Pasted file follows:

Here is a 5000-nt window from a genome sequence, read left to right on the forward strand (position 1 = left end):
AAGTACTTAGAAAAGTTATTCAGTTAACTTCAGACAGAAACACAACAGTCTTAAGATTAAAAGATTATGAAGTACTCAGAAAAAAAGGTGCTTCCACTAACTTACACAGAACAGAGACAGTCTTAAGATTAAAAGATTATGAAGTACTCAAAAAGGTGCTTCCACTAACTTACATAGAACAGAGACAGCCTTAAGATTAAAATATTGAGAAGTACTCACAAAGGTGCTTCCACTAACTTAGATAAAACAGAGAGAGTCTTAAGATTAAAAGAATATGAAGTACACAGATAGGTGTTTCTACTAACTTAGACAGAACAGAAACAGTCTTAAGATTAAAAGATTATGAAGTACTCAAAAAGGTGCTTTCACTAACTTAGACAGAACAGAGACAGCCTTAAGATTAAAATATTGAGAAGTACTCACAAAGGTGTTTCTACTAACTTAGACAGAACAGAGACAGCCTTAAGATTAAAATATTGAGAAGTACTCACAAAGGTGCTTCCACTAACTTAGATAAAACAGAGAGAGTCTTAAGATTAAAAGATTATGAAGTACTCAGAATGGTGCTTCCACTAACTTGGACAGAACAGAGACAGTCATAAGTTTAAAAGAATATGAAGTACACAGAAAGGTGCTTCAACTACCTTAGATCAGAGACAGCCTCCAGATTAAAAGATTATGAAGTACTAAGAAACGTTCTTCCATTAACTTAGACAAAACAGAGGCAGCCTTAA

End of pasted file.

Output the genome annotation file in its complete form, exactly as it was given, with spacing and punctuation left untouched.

Here is a 5000-nt window from a genome sequence, read left to right on the forward strand (position 1 = left end):
AAGTACTTAGAAAAGTTATTCAGTTAACTTCAGACAGAAACACAACAGTCTTAAGATTAAAAGATTATGAAGTACTCAGAAAAAAAGGTGCTTCCACTAACTTACACAGAACAGAGACAGTCTTAAGATTAAAAGATTATGAAGTACTCAAAAAGGTGCTTCCACTAACTTACATAGAACAGAGACAGCCTTAAGATTAAAATATTGAGAAGTACTCACAAAGGTGCTTCCACTAACTTAGATAAAACAGAGAGAGTCTTAAGATTAAAAGAATATGAAGTACACAGATAGGTGTTTCTACTAACTTAGACAGAACAGAAACAGTCTTAAGATTAAAAGATTATGAAGTACTCAAAAAGGTGCTTTCACTAACTTAGACAGAACAGAGACAGCCTTAAGATTAAAATATTGAGAAGTACTCACAAAGGTGTTTCTACTAACTTAGACAGAACAGAGACAGCCTTAAGATTAAAATATTGAGAAGTACTCACAAAGGTGCTTCCACTAACTTAGATAAAACAGAGAGAGTCTTAAGATTAAAAGATTATGAAGTACTCAGAATGGTGCTTCCACTAACTTGGACAGAACAGAGACAGTCATAAGTTTAAAAGAATATGAAGTACACAGAAAGGTGCTTCAACTACCTTAGATCAGAGACAGCCTCCAGATTAAAAGATTATGAAGTACTAAGAAACGTTCTTCCATTAACTTAGACAAAACAGAGGCAGCCTTAA